It’s the season to be jolly, to be with the ones we love and to give more than we receive. I’m not going to lecture you on how much better it is to give than to get, but I will mention that there are plenty of psychological benefits attached to this mentality – and I’m not just talking about the act of being charitable.
I’m talking about minimalism, a movement that places value on the notion that less is actually more. You see, when we pare down what we have, the items that remain become more valuable. They have more meaning ascribed to them. Minimalism is not about living the life of a secluded monk, with no earthly possessions or attachments whatsoever.
Instead, it is a movement about freeing ourselves from the things that weigh us down, both literally and figuratively. What would you do at 8 p.m. every night if your DVR, Netflix, or even a TV screen or monitor weren’t available to entertain you? Think about how much faster your daughter could get out the door if she had one cold-weather coat to choose from and not seven – or eight, if you count the one you just bought her on Cyber Monday.
As I mentioned last week, many of the devices, toys and possessions we own can end up hampering, rather than helping us. If you’re in contact with your wife all day via a string of abbreviated iMessages, but go through an entire day without looking her in the eyes, can you really argue that that $700 smartphone helps you keep in contact with family? There’s a good chance that phone does provide value to you, both professionally and personally, on some levels…but is it really necessary to substitute that smartphone for a laptop, tablet, music player, ereader or television once the phone is not in use? What would you do with that time if you weren’t staring at a lit screen?
This holiday season, I challenge you to do a little winter cleaning. Go through your closets, garage and storage unit. Donate anything that hasn’t served a very necessary function or added value to your life within the past year. As you purge yourself of these items and the time they can drain, you’ll be left with more space. Fill this space with things, people and memories that actually enhance your time here. This is also the perfect season for giving, as those who truly live with significantly less may very well benefit from our possessions that haven’t seen the light of day in four years.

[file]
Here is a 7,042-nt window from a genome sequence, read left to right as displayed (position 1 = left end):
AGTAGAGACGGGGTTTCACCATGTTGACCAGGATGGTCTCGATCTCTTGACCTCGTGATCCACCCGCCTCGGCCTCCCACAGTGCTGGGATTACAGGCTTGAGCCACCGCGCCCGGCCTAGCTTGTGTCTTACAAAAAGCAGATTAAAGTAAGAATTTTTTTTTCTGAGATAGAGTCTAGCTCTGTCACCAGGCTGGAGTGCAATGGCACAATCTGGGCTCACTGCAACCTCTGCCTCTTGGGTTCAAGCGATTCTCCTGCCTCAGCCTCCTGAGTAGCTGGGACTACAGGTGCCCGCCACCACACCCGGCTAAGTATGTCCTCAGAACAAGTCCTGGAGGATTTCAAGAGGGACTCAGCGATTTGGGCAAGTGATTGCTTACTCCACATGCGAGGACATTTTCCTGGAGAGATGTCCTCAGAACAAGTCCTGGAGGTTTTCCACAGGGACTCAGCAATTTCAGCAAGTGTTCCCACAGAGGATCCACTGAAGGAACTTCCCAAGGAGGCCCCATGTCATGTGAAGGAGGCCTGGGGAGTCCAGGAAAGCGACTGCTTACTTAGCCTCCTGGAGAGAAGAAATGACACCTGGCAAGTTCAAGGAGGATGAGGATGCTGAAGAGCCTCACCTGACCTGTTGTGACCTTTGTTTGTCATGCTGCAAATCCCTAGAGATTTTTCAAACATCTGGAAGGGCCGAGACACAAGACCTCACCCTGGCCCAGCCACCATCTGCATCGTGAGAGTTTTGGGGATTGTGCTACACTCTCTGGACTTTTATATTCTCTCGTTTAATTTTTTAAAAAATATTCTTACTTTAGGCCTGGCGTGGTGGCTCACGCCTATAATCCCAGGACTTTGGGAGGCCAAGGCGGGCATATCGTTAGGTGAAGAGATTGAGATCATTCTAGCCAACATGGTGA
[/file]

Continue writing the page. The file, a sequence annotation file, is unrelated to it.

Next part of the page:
Remember the minimalism mentality as you shop this holiday season as well. The gift of quality time with one another can be so much more valuable than an in-app purchase that keeps each family member segregated to their respective corners of the house. There are many ways to say “I love you,” “I appreciate you” and “Merry Christmas” that do not involve expensive, shiny objects likely to collect dust on a shelf.
This strategy can apply to our professional lives as well. What are the external distractions and clutter that occupy prime real estate on our desks, in our computers and in our minds? What if we got rid of it? How much more productive would we be? Would our response times increase? Would we book more appointments? How much would your lead generation, marketing, transaction volume and general loan strategies benefit if you had more time to devote to them?
All things to ponder as we enter a season that is filled with joy, celebration and, unfortunately for many of us, excess on more levels than one. We can all take a lesson from the Grinch and the Whos down in Whoville who’ve always embraced the true meaning of the holiday, whether there were presents under their trees or their walls were stripped of everything but hooks and some wire.
“Maybe Christmas doesn’t come from a store. Maybe Christmas – perhaps – means a little bit more.”